The Invisible Racialized Minority Entrepreneur: Using White Solipsism to Explain the White Space – Journal of Business Ethics Few studies in the business ethics literature explore marginalized populations, such as the racially minoritized entrepreneur. This absence is an ethical issue for the business academy as it limits the advancement of racial epistemologies. This study explores how this exclusionary space emerges within the academy by identifying white solipsistic behavior, an ‘othering’ of minoritized populations. Using a multi-method approach, we find the business literature homogenizes the racially minoritized business owner regardless of race/ethnic origin and categorizes them as lacking in comparison to White entrepreneurs. A critical discourse analysis of university entrepreneurship website language and images reveals that the racially minoritized are presented as the outgroup. The language used to describe entrepreneurs was found to be predominantly agentic, building a hegemonic categorization of White men dominating entrepreneurship. Troublingly, but consistent with the literature review, when racialized minorities were present in images, we found them to be marginalized. Employing an experimental design to mock-up four websites featuring student entrepreneurs differing by race and gender, we ask ‘what if we make these under-represented entrepreneurs visible?’ Results show that women, and specifically racially minoritized women, have a greater impact on the entrepreneurial interests of university students compared to men. Overall, the results provide empirical evidence for white solipsism in the business academy. We call for self-reflexivity to transparentize the ‘invisible’ racially minoritized entrepreneur and fill the ‘white space’ by changing the framing and context of business research to be more inclusive.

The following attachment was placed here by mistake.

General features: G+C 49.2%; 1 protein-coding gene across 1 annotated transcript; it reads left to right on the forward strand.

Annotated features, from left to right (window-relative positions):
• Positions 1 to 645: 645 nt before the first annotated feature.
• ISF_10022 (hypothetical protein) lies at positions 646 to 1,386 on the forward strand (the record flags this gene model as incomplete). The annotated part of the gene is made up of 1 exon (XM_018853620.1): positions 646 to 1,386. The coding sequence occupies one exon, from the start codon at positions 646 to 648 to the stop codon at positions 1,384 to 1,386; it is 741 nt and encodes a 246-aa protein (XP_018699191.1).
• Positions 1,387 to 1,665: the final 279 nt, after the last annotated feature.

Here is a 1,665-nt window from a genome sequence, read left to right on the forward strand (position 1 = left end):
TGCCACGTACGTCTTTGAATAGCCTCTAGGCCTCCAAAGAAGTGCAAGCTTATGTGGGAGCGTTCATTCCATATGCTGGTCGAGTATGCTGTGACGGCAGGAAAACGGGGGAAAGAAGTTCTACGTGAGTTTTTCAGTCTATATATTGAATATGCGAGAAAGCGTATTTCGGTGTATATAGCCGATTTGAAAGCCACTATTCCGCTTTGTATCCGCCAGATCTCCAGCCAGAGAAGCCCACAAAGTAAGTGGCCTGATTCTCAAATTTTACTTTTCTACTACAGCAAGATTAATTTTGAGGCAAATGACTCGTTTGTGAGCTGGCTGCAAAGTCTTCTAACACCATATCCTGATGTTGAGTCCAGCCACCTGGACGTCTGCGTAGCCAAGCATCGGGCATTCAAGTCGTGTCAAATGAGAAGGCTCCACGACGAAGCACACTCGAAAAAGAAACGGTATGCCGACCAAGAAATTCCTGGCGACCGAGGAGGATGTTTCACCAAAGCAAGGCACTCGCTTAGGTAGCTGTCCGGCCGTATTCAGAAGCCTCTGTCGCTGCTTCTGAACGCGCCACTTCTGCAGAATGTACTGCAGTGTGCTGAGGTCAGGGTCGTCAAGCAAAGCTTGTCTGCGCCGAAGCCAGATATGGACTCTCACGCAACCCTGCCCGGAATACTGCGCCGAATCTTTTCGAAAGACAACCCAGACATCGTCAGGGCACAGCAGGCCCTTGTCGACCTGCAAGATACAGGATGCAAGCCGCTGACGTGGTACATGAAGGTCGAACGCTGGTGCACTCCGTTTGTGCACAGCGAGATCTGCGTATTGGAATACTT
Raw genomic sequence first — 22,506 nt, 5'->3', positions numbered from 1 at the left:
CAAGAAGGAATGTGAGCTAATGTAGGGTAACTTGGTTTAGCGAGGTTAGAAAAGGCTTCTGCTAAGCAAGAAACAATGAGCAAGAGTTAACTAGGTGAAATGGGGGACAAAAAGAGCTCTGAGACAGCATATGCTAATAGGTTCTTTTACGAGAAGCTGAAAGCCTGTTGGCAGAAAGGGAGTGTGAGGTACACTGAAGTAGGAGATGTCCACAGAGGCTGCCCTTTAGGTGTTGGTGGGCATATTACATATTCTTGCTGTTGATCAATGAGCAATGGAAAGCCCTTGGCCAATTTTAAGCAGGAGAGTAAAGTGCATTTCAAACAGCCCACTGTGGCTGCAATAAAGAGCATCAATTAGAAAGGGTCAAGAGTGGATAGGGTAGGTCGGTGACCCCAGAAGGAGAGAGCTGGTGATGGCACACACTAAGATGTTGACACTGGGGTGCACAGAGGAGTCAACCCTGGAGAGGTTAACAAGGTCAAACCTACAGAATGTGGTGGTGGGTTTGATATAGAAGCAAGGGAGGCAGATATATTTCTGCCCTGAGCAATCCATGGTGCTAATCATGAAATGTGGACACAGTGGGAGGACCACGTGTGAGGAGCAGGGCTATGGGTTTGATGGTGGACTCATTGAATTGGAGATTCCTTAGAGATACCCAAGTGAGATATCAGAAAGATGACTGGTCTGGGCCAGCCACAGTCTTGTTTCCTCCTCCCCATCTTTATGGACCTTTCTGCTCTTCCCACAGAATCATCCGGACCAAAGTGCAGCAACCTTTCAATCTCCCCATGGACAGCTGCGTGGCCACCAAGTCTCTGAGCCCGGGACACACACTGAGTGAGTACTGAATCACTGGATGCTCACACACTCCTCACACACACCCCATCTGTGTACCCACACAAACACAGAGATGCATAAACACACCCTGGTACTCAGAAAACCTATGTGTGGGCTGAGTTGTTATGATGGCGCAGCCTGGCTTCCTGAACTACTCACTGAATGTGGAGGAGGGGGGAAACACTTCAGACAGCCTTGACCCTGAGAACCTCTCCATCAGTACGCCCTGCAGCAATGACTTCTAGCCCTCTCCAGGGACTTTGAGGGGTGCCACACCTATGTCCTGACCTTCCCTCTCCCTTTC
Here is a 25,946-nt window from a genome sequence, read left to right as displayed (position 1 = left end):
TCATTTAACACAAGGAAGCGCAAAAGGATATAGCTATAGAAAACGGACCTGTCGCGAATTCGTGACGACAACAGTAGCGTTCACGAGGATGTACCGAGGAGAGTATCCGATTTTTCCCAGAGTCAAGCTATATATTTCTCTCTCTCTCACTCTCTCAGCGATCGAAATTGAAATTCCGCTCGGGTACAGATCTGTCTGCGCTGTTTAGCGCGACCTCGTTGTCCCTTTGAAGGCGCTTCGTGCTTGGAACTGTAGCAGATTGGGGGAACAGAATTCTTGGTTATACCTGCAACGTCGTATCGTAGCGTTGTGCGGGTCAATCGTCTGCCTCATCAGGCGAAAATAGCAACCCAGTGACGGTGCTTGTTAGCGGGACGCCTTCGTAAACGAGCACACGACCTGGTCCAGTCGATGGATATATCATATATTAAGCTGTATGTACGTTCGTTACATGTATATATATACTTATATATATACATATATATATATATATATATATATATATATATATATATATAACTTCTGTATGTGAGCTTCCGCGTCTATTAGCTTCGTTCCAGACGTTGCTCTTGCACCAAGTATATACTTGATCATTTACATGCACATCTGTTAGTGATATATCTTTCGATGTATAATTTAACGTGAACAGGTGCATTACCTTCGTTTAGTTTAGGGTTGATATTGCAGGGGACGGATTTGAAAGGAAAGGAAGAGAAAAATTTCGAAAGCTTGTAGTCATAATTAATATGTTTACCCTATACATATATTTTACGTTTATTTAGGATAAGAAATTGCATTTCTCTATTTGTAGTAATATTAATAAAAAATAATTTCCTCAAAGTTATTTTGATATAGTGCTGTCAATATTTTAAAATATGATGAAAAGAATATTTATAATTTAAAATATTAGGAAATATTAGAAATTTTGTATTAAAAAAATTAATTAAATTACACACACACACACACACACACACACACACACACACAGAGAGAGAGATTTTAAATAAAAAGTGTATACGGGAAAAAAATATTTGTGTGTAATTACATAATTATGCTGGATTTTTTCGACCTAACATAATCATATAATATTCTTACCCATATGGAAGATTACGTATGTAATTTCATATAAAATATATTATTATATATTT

The Invisible Racialized Minority Entrepreneur: Using White Solipsism to Explain the White Space – Journal of Business Ethics https://ift.tt/m5HQn7N esb8, CH2, entrepreneur, minorities, research, experiment
States of growth: When and where entrepreneurship has thrived MIT professor Scott Stern is co-author of a new paper showing that although overall new business ventures have slowed, the number of startups with high growth potential has actually increased over recent decades.
States of growth: When and where entrepreneurship has thrived https://ift.tt/0SogtjT 6403, due-diligence, research, MIT, STARTUP, cartography, statistics, rates, Delaware, C-corp, patent
Beware of Corporate Promises When firms issue statements of support for social causes, they don’t always follow through. Looking a the Business Roundtable’s 2019 restatement of the purpose of the corporation after a year.
Beware of Corporate Promises https://ift.tt/q6zUIOG 3000, 3100, ethics, purpose, Business, roundtable, comparison, contrarian, research
NYTimes: The Average American Knows How Many People?
NYTimes: The Average American Knows How Many People? https://nyti.ms/WStJut research, esb7, ch3, network
Article: How to Find Anyone on the Internet for Free
Article: How to Find Anyone on the Internet for Free https://flip.it/nDysvX esb7, research, info
How Our Work Influences Who We Are: Testing a Theory of Vocational and Personality Development over Fifty Years
How Our Work Influences Who We Are: Testing a Theory of Vocational and Personality Development over Fifty Years https://ift.tt/3EMovJ3 esb7, ch1, CH2, RAISEC, Holland, research
Prolific | Online participant recruitment for surveys and market research
Prolific | Online participant recruitment for surveys and market research https://prolific.co/ research, samples, sampling, respondents, mechanicalturk